While this outcome was lamentable in the Congo, elsewhere, results would be a little different. In the Angolan Republic, a fierce battle for liberty was underway as 3 major factions: MPLA, NFLA & UNITA waged war against the Portuguese as well as each other for control of the country. For eastern and western powers, the prize was the rich Angolan oil reserves. Initially, the Russians supported MPLA, but at key points in the conflict, the Russians proved to be militarily inept at fighting on African soil. And while MPLA head Agostino Neto was an adherent to socialist philosophy,  he was no walking automaton from the Kremlin. Neto sought a form of socialism uniquely suited for the African context. These nuances are often obscured in discussions of 3rd World Nationalist Movements during the Cold War. It also implies a kind of false superiority on the part of both the U.S. and USSR by saying that Africans were duty bound to sit at the feet of western and eastern powers to learn how they could obtain their liberty. Russian military strategy and casualties among the MPLA rendered these assumptions anathematic to say the least.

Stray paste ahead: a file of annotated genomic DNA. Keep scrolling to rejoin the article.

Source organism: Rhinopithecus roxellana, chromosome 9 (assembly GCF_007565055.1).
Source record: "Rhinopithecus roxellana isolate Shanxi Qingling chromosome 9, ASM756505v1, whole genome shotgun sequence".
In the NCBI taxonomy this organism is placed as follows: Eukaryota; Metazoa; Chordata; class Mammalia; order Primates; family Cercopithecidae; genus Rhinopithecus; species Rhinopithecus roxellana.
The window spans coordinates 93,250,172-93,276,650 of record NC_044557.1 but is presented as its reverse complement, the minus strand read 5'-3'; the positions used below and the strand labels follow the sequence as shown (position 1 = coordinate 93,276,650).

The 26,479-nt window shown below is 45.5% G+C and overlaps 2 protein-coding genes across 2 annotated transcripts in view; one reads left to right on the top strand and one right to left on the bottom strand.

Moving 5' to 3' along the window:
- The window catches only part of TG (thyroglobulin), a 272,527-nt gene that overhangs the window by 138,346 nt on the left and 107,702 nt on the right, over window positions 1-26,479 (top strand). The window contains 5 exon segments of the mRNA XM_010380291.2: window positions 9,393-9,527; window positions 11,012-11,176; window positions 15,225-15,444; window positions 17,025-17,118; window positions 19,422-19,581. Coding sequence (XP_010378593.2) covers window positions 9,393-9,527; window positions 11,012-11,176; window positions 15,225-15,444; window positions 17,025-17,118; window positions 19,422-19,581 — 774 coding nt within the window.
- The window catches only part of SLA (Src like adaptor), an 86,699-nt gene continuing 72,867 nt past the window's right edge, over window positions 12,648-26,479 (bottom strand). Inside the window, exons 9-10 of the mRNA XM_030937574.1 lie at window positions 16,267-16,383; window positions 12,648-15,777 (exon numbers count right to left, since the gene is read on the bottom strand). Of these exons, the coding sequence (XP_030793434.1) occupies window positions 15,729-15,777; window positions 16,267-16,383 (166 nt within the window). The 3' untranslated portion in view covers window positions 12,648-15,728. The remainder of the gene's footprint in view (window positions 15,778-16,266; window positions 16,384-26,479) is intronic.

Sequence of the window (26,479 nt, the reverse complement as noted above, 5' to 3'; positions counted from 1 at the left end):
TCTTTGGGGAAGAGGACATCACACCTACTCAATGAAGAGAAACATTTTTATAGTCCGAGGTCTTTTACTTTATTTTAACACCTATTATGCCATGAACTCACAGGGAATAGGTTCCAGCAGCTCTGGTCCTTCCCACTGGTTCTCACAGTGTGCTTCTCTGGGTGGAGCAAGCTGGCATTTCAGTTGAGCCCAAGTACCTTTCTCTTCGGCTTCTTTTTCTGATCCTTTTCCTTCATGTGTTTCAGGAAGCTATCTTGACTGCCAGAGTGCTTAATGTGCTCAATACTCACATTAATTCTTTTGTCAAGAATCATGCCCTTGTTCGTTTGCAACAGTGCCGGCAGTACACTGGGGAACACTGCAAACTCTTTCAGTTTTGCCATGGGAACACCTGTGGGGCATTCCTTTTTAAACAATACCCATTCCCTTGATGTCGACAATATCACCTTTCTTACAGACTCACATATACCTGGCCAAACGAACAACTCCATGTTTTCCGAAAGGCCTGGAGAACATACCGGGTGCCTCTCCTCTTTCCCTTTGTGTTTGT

While political pundits, know nothings, and talking heads often proscribe any socialist country as under the direction of Moscow, Socialist countries in Africa and South America saw themselves as autonomous countries that practiced socialism as a means of moving their economically backward societies toward parity with industrialized nations. Thus they sought independence through Nationalism not Communism. But in the hysteria of the Cold War, the truth, as they say, was the first casualty. However, it was also resurrected. Africans in the diaspora on another continent would immortalize this truth for posterity.

At the conclusion of the Cuban Missile Crisis, Fidel Castro witnessed first hand the perils of leaving his country to the dictates of Moscow. He also saw an ugly truth. That while the Russians talked a good game, their real objective was civil relations with their rival. Therefore, they were not interested in going to the mat for the independence of colonized nations. This would explain their half measures; their reluctance to aid countries that were struggling against those countries in the western capitalist bloc; their fickle loyalties for countries that they perceived as taking to militant a stance toward countries allied with the United States.  It should be said that the Soviet Union maintained these dangerous political gyrations even when they secured a full alliance with other socialist countries. And what is a full alliance you ask? Well, it’s when the Soviet Union provides economic and military assistance to the country in exchange for nearly total control of the political and social spheres of influence. Yep! that’s right! Socialist Loan Sharking.